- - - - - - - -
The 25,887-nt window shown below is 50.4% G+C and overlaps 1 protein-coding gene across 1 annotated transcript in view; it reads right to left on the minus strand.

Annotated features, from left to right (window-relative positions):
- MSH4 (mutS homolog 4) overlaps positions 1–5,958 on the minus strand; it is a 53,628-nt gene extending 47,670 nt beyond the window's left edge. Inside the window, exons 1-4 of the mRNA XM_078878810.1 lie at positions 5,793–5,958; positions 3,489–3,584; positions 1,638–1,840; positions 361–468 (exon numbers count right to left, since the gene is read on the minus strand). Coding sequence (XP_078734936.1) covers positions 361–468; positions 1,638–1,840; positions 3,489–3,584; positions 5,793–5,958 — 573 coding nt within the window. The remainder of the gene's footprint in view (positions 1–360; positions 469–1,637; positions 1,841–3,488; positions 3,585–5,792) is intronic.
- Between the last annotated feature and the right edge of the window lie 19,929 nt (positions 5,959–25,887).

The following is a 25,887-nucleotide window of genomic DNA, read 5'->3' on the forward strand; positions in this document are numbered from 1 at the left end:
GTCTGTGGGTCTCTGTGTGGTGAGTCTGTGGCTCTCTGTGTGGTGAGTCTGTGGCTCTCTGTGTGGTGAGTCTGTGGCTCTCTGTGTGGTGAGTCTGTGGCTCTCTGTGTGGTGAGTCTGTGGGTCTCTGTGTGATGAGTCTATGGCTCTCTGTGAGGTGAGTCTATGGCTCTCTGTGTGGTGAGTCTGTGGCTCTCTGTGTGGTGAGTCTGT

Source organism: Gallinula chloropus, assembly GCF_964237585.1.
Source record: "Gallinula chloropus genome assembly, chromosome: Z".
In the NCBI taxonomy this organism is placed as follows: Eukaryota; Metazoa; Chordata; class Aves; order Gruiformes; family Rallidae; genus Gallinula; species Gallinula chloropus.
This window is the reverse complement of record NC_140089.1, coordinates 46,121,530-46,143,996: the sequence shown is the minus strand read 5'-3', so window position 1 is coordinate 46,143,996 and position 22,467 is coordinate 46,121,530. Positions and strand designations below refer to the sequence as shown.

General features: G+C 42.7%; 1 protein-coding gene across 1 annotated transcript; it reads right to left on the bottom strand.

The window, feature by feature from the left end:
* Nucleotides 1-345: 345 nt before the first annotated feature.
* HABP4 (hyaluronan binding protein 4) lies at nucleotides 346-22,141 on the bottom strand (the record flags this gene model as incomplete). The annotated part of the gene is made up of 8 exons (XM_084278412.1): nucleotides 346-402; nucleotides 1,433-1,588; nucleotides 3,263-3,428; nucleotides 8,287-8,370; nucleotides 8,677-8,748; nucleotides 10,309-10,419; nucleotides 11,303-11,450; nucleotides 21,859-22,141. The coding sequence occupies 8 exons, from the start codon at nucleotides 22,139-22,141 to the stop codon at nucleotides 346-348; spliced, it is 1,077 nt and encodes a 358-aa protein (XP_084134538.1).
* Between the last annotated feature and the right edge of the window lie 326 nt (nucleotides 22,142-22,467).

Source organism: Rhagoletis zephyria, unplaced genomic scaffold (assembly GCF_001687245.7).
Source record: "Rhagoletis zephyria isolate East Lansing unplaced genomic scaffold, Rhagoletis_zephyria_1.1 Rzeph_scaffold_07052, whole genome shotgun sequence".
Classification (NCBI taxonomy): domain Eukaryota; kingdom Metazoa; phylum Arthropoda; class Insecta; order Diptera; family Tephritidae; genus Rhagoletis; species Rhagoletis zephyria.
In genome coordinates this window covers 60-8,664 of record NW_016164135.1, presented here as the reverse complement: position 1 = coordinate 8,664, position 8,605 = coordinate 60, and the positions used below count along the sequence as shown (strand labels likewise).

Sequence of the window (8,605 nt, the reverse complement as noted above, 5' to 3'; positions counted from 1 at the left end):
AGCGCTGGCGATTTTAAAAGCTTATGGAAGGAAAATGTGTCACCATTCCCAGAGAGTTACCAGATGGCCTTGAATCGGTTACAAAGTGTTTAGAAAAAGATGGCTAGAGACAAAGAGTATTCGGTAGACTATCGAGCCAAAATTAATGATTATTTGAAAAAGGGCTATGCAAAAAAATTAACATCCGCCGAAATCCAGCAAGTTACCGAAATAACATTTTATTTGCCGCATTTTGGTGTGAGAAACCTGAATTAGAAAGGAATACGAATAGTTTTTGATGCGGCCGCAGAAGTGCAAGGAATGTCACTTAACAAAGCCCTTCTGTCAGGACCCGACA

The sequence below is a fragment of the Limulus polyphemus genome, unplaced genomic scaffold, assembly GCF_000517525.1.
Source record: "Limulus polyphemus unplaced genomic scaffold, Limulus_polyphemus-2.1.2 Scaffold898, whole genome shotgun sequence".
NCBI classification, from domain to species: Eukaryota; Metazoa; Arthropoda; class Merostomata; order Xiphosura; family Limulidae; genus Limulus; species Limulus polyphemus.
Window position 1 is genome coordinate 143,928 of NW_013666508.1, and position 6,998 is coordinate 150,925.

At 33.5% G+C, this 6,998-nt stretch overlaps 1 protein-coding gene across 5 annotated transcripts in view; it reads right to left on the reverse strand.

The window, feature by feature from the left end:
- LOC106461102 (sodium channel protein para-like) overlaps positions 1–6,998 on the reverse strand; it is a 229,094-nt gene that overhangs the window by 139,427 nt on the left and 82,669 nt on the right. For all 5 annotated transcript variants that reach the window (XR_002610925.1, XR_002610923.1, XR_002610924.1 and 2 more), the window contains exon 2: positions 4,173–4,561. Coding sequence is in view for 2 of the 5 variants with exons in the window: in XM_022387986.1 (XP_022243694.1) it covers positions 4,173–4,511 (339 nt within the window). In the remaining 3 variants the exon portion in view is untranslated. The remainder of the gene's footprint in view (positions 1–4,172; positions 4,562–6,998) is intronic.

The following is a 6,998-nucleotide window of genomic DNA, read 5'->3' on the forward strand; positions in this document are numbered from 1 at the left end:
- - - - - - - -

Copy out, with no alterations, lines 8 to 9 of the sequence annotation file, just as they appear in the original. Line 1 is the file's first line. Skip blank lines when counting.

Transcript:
Source record: "Gallinula chloropus genome assembly, chromosome: Z".
In the NCBI taxonomy this organism is placed as follows: Eukaryota; Metazoa; Chordata; class Aves; order Gruiformes; family Rallidae; genus Gallinula; species Gallinula chloropus.